Martin Luther King Motivation

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Civil Rights Movement Martin Luther King Jr. was one of the most influential characters in American Black History; King had fought for the equality of citizens using during the Civil Right Movement of 1950s-1960s. Martin Luther King Jr. (King), was inspired by Gandhi’s success with non-violent activism, in which had contributed to the success of the Civil Rights Movement. While leading large gatherings in non-violent protests, boycotts, meetings and marches, King had gained national attention from publicity: benefiting from national support. King had taught his followers to never fight back against the police brutality, even when it concluded that King and his followers being sent to jail unjustly. This created an increase of respected…show more content…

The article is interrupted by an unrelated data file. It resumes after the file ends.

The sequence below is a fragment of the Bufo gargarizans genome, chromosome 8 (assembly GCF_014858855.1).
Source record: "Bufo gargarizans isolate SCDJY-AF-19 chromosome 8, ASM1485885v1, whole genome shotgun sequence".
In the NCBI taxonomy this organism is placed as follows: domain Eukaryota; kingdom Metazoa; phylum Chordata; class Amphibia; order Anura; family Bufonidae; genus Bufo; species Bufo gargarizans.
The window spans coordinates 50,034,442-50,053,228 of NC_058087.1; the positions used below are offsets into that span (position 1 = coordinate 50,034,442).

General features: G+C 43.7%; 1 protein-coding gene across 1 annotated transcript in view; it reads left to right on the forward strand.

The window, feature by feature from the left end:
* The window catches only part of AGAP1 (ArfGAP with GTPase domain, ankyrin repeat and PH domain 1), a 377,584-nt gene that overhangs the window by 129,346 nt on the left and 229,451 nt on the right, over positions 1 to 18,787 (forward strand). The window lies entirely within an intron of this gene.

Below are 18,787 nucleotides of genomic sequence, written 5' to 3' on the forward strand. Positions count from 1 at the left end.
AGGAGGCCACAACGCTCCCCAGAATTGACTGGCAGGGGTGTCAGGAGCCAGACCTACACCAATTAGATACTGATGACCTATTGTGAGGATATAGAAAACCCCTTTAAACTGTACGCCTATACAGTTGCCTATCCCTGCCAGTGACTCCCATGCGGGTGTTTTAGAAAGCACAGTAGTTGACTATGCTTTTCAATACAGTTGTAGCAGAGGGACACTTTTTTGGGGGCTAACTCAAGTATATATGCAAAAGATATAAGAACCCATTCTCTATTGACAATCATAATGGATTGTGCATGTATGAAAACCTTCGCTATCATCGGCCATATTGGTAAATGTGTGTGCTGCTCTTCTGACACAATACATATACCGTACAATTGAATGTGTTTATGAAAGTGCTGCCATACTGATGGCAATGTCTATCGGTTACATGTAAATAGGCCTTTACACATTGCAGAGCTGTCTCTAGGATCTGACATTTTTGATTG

was extremely prideful and highly motivated: Strong inspiring qualities that had followed him into adulthood and contributed towards his success as an inspirational civil rights leader. Much of Martin’s attributes, such as being hard working, were learned early on in life experiences and from self-improving lessons taught by his father. In Atlanta, Georgia, January 15, 1929, King had been born in the midst of The Great Depression, although he faced few of the hardships as he was born into one of the more privileged families of the time as they were high profiled within their community (Uschan, 2004, p.15). King’s father, King Sr., was a second generation pastor and had inherited his high profile position from his father in law, the founder of the first, National Association for the Advancement of Colored People (NAACP); King Sr. accepted his inherited role in his community as an important civil leader. Even Though King had grown up with more privileges than others during this time, King’s mother and father still instilled many life lessons and taught him self-worth, stressing the importance that one must work hard for something one wants. Unfortunately no matter how much pride and motivation Kings Sr.’s lessons instilled in his son, it did not change the discouraging inevitable notion that he and his family were inferior to whites. King had grown up under the Jim Crow Laws, legalization of segregation of southern blacks under the false declaration that even though the accommodations were separated, they were of equal quality, African-Americans were denied basic rights and liberties (Creating Jim
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